In Vietnam, curry is called cà ri. Vietnamese curry features coconut milk, potato, sweet potato, taro roots, chicken garnished with cilantro and green onion and is more soup-like than Indian curry. Goat curry also exists but only at a few specialised restaurants. The curry is usually eaten with a baguette, rice vermicelli or steamed rice. Vietnamese curry is considered a Southern food.
Being at the crossroads of ancient trade routes has left a mark on the Malaysian cuisine. While the curry may have initially found its way to Malaysian shores via the Indian population, it has since become a staple among the Malays and Chinese too. Malaysian curries differ from state to state, even within similar ethnic groupings, as they are influenced by many factors, be it cultural, religious, agricultural or economical.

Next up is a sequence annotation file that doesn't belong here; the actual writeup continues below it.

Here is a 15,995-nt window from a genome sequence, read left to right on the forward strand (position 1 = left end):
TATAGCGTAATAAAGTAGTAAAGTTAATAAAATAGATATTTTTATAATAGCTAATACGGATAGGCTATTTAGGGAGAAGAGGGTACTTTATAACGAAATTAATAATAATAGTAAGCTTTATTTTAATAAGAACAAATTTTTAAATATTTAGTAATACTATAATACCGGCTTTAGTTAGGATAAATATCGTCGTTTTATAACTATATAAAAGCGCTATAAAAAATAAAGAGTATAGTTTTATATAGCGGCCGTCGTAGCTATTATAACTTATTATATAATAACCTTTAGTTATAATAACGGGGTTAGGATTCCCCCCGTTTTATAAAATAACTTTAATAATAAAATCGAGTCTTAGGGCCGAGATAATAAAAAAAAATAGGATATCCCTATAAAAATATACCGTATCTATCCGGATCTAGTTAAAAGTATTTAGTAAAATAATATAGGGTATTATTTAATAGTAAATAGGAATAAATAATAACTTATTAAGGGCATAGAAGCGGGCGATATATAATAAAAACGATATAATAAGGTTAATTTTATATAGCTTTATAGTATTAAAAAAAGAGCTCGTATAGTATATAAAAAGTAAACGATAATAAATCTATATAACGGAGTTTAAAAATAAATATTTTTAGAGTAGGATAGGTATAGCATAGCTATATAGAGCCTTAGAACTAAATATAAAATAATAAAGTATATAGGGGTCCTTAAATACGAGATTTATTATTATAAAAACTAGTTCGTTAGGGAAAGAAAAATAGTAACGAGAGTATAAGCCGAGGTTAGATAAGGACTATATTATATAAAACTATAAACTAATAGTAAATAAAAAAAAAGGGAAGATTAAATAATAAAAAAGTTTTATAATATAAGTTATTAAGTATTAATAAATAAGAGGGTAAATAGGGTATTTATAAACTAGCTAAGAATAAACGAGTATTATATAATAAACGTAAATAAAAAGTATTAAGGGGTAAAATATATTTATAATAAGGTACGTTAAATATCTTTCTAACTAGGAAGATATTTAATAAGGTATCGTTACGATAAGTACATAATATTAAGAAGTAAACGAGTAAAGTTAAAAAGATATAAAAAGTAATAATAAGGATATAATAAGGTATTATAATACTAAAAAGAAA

Malaysian curries typically use curry powders rich in turmeric, coconut milk, shallots, ginger, belacan (shrimp paste), chili peppers, and garlic. Tamarind is also often used. Rendang is another form of curry consumed in Malaysia, Singapore, Indonesia and the Philippines; although it is drier and contains mostly meat and more coconut milk than a conventional Malaysian curry. Rendang was mentioned in Malay literature Hikayat Amir Hamzah (1550s) is popular among Indonesians, Singaporeans and Malaysians. All sorts of things are curried in Malaysia, including mutton, chicken, shrimp, cuttlefish, fish, eggplants, eggs, and vegetables.The vegetarians in Malaysia would make vegetarian curries with vegetables or tofu based products.